In Word 2016, you could, of course, wander over to the ribbon, click on the Reviewing tab, and select New Comment in the Comments area. But that’s a lot of clicks if you have to repeat this action hundreds of times in a week.

To save your wrists from repetitive strain, click anywhere in a word and use the keyboard shortcut Alt + R, C.

If you work on multiple documents like I do, you might discover that you’re typing the same comment repeatedly. You can create a shortcut for these “standard” comments, too! Here’s how:

In Word, click on File, Options, Proofing, Autocorrect Options. In the grid that pops up, type a two- or three-character shortcut in the Replace box. In the With box, type the sentence that you want your computer to type for you.

Autocorrect dialog box in Word 2016
Create your own "text expander" using shortcuts.

Here’s what that looks like:

Replace: .cl
With: Could you check this link?

Your computer will type the sentence for you when you type .cl.

or

Replace: .wi
With: Could you write a one-paragraph intro to frame the module?

Tip: Begin your shortcut with a period, so you don’t accidentally choose letter combinations that are words (".at" for "insert alt text" is better than "at," for example). Choose letter combinations that you’ll remember easily. For me, .cl means “check link” and .wi means “write intro.”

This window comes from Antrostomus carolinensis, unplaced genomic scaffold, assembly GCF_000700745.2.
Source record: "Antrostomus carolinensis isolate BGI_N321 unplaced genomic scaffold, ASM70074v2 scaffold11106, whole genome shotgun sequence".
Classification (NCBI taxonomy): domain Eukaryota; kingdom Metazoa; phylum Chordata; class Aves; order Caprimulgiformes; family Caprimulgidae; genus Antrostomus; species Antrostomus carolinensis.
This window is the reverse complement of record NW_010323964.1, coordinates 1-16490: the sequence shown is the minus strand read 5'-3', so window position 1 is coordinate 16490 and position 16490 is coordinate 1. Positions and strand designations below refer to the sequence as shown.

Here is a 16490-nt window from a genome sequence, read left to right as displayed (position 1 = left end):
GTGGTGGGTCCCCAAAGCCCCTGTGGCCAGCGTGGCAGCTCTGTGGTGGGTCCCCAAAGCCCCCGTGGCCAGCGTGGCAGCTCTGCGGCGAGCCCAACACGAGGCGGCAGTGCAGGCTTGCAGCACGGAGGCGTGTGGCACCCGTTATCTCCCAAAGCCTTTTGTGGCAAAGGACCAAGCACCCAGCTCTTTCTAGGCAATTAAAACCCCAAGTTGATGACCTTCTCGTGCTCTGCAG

Creating shortcuts can save your wrists from too much mousing, clicking, and typing. It can also save you loads of time.

What are your favourite shortcuts? Are you a Mac user? What shortcuts do you use? Feel free to share in the comments below.

Image by Daniel Lobo

5 Ways to Create an Em Dash

Pause with Scrabble tiles

by C.K. MacLeod

Updated on January 14, 2017.

I have all-in-one laptop that weighs the same as a tablet. It’s a marvel of a machine except for one thing: because it doesn’t have a numeric keypad (less keyboard = better portability), I cannot create em dashes (—) and en dashes (–) in my usual way.

(You know there are three kinds of dashes in written English, right? Use them correctly in your writing and you will impress a copyeditor!)

1. Use built-in keyboard shortcuts.

On a regular-size keyboard with a number keypad, I can use keyboard shortcuts to create em dashes and en dashes:

  • Em dash (—): Alt+0151
  • En dash (–): Alt+0150

In Microsoft Word:

  • Em dash (—): Alt+Ctrl+ - (minus)
  • En dash (–): Ctrl + - (minus)

Mac users use these shortcuts:*

  • Em dash (—): Shift-Alt-hyphen or Command + M
  • En dash (–): Alt-hyphen

My usual keyboard shortcuts don’t work on my portable laptop, though. Here are few workarounds:

2. Plug in a full-size external keyboard or keypad.

This option will only be appealing to you if you tend to use your laptop like a desktop.